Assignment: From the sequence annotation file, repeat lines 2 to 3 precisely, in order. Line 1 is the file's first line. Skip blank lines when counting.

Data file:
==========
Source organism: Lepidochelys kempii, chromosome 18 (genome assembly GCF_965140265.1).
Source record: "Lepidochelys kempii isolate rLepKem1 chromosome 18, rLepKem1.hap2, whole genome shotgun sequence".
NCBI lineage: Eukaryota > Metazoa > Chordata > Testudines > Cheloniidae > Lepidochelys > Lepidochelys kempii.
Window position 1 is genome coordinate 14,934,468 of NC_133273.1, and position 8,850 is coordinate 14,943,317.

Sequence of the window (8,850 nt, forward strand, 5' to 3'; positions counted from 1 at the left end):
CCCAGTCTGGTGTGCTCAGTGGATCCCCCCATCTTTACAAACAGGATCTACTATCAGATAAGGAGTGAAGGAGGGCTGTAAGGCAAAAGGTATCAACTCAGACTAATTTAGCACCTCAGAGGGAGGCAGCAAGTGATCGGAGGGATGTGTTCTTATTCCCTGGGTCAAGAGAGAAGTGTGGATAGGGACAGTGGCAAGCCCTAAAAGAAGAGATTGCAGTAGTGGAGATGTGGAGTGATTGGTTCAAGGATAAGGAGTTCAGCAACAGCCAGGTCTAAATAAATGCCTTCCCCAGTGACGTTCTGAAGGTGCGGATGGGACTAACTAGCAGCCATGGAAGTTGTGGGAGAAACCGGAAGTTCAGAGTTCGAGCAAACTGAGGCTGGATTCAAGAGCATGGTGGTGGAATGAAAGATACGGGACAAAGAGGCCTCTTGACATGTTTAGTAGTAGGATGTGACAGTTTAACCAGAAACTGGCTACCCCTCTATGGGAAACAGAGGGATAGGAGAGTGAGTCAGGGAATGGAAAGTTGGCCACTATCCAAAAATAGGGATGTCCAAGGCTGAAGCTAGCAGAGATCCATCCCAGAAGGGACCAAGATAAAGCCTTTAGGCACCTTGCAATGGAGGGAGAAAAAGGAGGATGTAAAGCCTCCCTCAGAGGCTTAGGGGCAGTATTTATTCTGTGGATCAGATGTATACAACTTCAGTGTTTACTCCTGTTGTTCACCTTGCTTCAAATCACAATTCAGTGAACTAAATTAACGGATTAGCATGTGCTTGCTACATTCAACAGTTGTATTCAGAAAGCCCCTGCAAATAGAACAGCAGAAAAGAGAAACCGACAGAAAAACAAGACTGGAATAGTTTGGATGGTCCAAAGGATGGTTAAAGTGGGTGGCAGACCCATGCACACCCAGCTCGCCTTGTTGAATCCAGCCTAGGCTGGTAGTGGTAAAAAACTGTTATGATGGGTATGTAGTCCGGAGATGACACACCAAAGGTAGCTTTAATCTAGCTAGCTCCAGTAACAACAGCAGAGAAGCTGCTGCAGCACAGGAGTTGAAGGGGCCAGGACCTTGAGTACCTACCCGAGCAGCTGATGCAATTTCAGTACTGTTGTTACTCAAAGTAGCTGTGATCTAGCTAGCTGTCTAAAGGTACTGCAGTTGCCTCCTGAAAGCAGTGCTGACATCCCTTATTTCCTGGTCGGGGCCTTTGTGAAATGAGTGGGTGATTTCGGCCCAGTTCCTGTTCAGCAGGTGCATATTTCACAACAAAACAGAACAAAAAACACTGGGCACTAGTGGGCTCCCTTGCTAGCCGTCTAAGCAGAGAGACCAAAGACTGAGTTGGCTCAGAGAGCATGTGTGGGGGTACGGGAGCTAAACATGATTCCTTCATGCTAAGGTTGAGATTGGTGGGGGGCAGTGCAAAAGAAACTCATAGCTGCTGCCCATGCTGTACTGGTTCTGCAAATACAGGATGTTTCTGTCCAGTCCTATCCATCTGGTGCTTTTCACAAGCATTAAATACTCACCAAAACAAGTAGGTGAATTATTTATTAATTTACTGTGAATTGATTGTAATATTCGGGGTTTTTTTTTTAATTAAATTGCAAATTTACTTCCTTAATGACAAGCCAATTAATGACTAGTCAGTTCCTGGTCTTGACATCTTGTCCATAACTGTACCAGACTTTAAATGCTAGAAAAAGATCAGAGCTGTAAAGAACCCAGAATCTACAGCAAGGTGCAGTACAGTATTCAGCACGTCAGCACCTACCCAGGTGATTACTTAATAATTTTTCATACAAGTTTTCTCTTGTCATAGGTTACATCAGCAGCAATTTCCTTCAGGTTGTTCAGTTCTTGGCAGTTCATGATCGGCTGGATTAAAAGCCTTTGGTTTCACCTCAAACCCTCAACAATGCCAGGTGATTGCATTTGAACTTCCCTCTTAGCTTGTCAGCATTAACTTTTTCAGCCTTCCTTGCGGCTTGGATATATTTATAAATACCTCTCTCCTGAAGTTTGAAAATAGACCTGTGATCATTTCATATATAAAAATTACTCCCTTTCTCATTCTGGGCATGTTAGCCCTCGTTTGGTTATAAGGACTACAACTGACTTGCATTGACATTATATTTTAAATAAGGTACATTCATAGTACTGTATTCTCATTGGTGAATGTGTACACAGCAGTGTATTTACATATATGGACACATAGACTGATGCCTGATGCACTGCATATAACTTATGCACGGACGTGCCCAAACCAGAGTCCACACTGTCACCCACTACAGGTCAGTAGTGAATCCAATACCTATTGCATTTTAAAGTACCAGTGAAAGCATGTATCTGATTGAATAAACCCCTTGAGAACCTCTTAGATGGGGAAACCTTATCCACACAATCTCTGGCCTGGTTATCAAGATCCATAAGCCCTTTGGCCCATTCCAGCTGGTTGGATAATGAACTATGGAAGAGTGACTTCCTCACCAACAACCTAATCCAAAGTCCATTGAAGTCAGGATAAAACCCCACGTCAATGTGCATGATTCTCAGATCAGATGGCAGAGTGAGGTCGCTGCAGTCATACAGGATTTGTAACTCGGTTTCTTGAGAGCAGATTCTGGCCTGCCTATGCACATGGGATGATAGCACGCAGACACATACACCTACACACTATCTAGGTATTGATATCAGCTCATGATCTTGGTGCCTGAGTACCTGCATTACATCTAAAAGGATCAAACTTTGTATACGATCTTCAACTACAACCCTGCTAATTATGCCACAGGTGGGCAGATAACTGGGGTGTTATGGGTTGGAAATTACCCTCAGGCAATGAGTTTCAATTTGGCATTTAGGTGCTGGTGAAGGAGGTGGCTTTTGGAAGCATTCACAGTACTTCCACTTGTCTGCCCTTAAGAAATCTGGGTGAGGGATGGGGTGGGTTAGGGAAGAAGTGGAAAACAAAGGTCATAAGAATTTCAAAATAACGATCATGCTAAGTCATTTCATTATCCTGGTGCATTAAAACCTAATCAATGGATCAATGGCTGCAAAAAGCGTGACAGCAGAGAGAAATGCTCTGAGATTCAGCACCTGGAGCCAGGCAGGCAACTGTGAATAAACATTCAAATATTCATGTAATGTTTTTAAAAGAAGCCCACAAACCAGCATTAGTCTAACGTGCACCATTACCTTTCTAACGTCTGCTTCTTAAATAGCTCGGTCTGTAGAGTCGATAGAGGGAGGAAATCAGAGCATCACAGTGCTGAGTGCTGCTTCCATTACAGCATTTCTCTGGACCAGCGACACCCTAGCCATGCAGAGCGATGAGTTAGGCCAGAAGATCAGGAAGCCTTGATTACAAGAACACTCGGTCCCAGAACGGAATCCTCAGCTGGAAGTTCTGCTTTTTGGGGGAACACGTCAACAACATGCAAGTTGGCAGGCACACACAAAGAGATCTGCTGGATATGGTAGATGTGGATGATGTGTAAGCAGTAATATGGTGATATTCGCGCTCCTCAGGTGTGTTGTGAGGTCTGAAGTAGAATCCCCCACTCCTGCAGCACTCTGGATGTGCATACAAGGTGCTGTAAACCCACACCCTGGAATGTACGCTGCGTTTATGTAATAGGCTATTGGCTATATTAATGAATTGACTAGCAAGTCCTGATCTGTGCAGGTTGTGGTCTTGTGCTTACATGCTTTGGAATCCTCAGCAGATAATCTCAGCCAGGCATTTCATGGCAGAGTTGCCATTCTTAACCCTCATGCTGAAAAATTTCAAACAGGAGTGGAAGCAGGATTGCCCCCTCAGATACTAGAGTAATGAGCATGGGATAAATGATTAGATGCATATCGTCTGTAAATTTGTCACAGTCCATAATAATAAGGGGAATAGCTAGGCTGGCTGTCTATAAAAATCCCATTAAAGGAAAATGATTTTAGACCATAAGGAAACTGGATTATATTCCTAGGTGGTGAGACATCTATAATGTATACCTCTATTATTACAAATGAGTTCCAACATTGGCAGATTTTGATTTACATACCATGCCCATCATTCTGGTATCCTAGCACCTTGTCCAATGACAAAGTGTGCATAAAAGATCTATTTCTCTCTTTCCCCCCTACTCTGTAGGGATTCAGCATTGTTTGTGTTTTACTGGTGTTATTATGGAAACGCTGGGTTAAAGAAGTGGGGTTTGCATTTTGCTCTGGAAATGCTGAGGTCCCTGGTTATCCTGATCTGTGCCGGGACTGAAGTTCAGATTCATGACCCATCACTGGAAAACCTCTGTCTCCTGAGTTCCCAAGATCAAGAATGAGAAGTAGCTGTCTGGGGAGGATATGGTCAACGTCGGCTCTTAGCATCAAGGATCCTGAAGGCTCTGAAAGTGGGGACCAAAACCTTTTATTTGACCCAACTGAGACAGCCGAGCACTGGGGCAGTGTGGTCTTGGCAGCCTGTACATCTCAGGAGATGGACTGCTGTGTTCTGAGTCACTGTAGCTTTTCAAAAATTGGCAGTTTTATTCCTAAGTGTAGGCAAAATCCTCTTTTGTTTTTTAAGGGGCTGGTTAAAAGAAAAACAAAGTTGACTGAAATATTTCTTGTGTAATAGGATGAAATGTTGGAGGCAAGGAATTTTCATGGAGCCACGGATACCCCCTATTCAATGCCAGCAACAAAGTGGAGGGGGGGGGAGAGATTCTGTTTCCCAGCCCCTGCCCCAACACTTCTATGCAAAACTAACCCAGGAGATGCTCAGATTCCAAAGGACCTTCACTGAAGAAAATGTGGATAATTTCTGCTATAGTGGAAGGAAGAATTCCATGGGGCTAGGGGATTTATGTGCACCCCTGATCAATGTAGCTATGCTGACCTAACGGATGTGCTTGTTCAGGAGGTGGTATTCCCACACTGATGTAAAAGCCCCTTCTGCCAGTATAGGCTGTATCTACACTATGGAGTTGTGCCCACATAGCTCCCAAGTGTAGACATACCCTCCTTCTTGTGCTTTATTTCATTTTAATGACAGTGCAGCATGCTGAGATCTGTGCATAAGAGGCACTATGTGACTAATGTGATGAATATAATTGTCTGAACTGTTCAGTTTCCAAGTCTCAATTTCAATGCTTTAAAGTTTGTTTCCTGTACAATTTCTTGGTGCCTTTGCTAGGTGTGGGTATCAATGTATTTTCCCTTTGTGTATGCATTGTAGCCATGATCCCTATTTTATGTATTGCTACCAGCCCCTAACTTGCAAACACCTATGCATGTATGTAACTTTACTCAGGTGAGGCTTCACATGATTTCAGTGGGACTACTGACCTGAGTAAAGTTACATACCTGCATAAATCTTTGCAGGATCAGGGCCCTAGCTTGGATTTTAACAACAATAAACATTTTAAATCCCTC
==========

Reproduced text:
Source record: "Lepidochelys kempii isolate rLepKem1 chromosome 18, rLepKem1.hap2, whole genome shotgun sequence".
NCBI lineage: Eukaryota > Metazoa > Chordata > Testudines > Cheloniidae > Lepidochelys > Lepidochelys kempii.